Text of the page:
Potentino lies in a sheltered valley farmed since Etruscan times. It is home to centuries-old olive trees and some early examples of the Sangiovese grape variety. This continuous tradition of cultivation still carries on now. Industrial farming has not affected the area and the landscape remains similar to when the castle was built. It lies below Monte Amiata, an extinct volcano that last erupted between 180,000 and 300,000 years ago, creating an exceptional terroir with a concentration of volcanic soils.
During the day, the valley is well ventilated by hot dry air drawn off the sea and coastal plains; at night, it is cooled by fresh, cool air coming down from the mountain. Its well-protected bowl-like shape acts like a crucible ensuring that the volcanic matter is gathered and blended. There is an abundant supply of water. It is known locally as ‘La Conca D’Oro’ – The Golden Basin – as it is so fertile.
With this mineral-rich, geologically new terrain and the extreme changes in temperature, Potentino is the ideal location to make fine, elegant wines and delicately flavoured olive oil and probably why the Etruscans settled here. It is a place where many local traditions and practices have survived, indicating a symbiosis based on observation and respect, sensibility and discipline. The valley is an example of good land management, which involves a delicate balance between human intervention and the surrounding micro-life. The soil has not been subjected to repeated use of chemical products so remains healthy unlike so much of the surrounding Tuscan farmland.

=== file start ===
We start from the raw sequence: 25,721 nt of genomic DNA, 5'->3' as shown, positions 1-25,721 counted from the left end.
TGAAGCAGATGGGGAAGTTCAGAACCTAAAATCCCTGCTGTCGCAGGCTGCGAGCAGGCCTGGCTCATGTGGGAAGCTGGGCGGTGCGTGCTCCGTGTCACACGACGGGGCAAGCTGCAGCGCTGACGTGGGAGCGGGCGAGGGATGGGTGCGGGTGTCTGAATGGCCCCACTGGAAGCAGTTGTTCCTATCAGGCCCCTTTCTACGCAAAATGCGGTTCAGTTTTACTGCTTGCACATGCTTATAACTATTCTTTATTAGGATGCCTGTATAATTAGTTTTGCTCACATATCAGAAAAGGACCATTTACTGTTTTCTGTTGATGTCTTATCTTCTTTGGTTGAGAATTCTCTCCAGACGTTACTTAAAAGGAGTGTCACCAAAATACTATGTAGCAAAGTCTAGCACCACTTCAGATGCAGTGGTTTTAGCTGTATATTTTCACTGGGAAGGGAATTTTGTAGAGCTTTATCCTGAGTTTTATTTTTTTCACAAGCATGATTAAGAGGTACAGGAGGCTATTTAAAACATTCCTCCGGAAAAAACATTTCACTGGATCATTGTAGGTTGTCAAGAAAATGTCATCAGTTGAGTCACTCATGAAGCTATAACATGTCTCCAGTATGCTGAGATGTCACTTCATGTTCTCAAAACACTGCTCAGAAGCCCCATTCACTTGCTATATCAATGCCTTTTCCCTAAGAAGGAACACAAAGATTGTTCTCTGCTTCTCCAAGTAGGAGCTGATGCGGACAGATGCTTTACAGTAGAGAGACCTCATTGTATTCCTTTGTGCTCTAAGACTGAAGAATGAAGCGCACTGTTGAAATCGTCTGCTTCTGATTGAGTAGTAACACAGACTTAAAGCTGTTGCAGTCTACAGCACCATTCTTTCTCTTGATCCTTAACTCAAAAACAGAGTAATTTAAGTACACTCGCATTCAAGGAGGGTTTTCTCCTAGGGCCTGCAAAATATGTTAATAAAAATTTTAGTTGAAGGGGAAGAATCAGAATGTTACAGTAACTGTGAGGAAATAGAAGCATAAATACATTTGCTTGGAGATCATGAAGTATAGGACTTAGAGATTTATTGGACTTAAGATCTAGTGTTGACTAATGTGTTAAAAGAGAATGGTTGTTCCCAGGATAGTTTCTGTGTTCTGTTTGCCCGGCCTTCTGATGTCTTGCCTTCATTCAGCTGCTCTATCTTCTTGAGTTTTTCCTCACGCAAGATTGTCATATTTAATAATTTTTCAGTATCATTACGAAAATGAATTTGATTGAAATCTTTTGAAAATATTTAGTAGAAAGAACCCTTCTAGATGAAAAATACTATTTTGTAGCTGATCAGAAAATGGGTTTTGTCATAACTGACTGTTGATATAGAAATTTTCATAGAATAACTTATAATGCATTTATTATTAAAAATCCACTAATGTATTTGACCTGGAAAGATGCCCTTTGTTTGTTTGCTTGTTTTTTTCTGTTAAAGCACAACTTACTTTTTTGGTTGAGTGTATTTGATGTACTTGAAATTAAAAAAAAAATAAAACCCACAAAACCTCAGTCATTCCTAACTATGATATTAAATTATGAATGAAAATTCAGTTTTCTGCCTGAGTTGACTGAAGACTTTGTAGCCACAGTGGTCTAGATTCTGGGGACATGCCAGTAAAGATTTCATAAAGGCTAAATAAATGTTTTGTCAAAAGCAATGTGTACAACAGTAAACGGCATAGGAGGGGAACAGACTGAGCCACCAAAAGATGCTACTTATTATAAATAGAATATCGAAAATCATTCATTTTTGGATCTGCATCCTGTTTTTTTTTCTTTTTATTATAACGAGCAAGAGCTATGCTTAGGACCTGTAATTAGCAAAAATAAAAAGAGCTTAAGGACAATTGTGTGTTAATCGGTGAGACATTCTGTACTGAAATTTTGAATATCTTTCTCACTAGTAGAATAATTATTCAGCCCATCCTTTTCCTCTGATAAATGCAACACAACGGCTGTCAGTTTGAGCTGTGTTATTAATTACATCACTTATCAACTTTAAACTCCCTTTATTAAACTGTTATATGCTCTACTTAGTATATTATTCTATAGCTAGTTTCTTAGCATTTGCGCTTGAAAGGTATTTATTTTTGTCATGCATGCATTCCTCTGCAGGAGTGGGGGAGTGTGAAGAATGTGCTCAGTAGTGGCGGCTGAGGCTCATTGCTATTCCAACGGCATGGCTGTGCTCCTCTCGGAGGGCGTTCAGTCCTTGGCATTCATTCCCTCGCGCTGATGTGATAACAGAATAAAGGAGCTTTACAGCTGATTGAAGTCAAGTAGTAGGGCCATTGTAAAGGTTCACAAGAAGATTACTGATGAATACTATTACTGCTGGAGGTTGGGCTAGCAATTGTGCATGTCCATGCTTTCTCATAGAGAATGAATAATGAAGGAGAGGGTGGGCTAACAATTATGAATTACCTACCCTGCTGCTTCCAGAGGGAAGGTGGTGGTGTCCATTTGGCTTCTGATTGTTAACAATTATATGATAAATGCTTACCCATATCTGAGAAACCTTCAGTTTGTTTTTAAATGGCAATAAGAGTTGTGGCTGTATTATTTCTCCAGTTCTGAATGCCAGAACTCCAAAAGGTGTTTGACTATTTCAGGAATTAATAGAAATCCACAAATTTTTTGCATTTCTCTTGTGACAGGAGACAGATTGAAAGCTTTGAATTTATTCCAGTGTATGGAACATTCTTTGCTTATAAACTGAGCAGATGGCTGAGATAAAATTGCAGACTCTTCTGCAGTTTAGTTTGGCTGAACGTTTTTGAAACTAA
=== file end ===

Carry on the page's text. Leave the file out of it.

There is no monoculture or industrial crop-spraying in the valley, which results in an abundance of flora and fauna, including some rare species of bird, insect and plant life. A wide range of native varieties, including apple, pear, cherry, and quince grow alongside olive groves of the indigenous Olivastra Seggianese variety. Wild flowers and orchids fill the fields in early summer. These are all elements that create a healthy and vigorous ecosystem – extremely rare in this day and age. This is why we at the Potentino Valley Project (PVP) believe it should be saved.